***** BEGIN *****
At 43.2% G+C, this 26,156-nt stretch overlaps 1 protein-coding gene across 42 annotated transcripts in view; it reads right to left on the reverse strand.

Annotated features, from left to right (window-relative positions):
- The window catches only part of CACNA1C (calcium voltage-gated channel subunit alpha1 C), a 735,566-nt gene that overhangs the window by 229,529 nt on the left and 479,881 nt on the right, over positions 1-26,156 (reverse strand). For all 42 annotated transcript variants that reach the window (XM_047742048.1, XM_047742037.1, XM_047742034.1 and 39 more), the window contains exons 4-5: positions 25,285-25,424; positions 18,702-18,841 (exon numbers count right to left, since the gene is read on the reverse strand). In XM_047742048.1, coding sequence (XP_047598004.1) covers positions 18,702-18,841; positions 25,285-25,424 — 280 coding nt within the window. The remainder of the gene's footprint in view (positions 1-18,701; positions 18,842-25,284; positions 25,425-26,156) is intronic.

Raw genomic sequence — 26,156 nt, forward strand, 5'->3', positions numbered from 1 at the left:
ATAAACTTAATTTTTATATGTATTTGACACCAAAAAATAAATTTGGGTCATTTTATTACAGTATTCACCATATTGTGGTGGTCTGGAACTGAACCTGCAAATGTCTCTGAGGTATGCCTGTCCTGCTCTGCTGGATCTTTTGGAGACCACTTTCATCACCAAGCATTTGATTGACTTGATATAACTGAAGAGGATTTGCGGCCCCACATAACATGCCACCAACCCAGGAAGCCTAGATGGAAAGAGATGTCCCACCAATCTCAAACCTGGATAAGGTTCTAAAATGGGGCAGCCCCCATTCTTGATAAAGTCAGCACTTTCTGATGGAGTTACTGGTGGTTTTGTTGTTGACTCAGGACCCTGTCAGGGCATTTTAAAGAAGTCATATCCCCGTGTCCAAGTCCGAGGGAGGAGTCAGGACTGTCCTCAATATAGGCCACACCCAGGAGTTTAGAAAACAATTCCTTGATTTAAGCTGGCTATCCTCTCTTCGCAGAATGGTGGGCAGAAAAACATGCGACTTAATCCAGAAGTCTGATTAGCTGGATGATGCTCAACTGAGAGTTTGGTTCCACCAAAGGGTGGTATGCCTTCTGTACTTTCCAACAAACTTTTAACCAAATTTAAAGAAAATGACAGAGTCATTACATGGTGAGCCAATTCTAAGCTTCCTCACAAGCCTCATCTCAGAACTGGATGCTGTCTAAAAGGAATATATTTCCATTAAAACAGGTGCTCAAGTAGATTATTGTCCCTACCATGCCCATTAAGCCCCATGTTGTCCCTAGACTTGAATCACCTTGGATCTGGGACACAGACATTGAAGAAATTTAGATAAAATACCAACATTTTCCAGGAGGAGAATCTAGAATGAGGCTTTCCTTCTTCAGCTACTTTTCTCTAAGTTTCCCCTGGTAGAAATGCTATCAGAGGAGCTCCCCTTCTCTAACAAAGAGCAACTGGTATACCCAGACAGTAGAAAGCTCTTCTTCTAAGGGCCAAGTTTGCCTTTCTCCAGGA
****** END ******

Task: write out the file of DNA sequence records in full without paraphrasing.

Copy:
At 43.2% G+C, this 26,156-nt stretch overlaps 1 protein-coding gene across 42 annotated transcripts in view; it reads right to left on the reverse strand.

Annotated features, from left to right (window-relative positions):
- The window catches only part of CACNA1C (calcium voltage-gated channel subunit alpha1 C), a 735,566-nt gene that overhangs the window by 229,529 nt on the left and 479,881 nt on the right, over positions 1-26,156 (reverse strand). For all 42 annotated transcript variants that reach the window (XM_047742048.1, XM_047742037.1, XM_047742034.1 and 39 more), the window contains exons 4-5: positions 25,285-25,424; positions 18,702-18,841 (exon numbers count right to left, since the gene is read on the reverse strand). In XM_047742048.1, coding sequence (XP_047598004.1) covers positions 18,702-18,841; positions 25,285-25,424 — 280 coding nt within the window. The remainder of the gene's footprint in view (positions 1-18,701; positions 18,842-25,284; positions 25,425-26,156) is intronic.

Raw genomic sequence — 26,156 nt, forward strand, 5'->3', positions numbered from 1 at the left:
ATAAACTTAATTTTTATATGTATTTGACACCAAAAAATAAATTTGGGTCATTTTATTACAGTATTCACCATATTGTGGTGGTCTGGAACTGAACCTGCAAATGTCTCTGAGGTATGCCTGTCCTGCTCTGCTGGATCTTTTGGAGACCACTTTCATCACCAAGCATTTGATTGACTTGATATAACTGAAGAGGATTTGCGGCCCCACATAACATGCCACCAACCCAGGAAGCCTAGATGGAAAGAGATGTCCCACCAATCTCAAACCTGGATAAGGTTCTAAAATGGGGCAGCCCCCATTCTTGATAAAGTCAGCACTTTCTGATGGAGTTACTGGTGGTTTTGTTGTTGACTCAGGACCCTGTCAGGGCATTTTAAAGAAGTCATATCCCCGTGTCCAAGTCCGAGGGAGGAGTCAGGACTGTCCTCAATATAGGCCACACCCAGGAGTTTAGAAAACAATTCCTTGATTTAAGCTGGCTATCCTCTCTTCGCAGAATGGTGGGCAGAAAAACATGCGACTTAATCCAGAAGTCTGATTAGCTGGATGATGCTCAACTGAGAGTTTGGTTCCACCAAAGGGTGGTATGCCTTCTGTACTTTCCAACAAACTTTTAACCAAATTTAAAGAAAATGACAGAGTCATTACATGGTGAGCCAATTCTAAGCTTCCTCACAAGCCTCATCTCAGAACTGGATGCTGTCTAAAAGGAATATATTTCCATTAAAACAGGTGCTCAAGTAGATTATTGTCCCTACCATGCCCATTAAGCCCCATGTTGTCCCTAGACTTGAATCACCTTGGATCTGGGACACAGACATTGAAGAAATTTAGATAAAATACCAACATTTTCCAGGAGGAGAATCTAGAATGAGGCTTTCCTTCTTCAGCTACTTTTCTCTAAGTTTCCCCTGGTAGAAATGCTATCAGAGGAGCTCCCCTTCTCTAACAAAGAGCAACTGGTATACCCAGACAGTAGAAAGCTCTTCTTCTAAGGGCCAAGTTTGCCTTTCTCCAGGA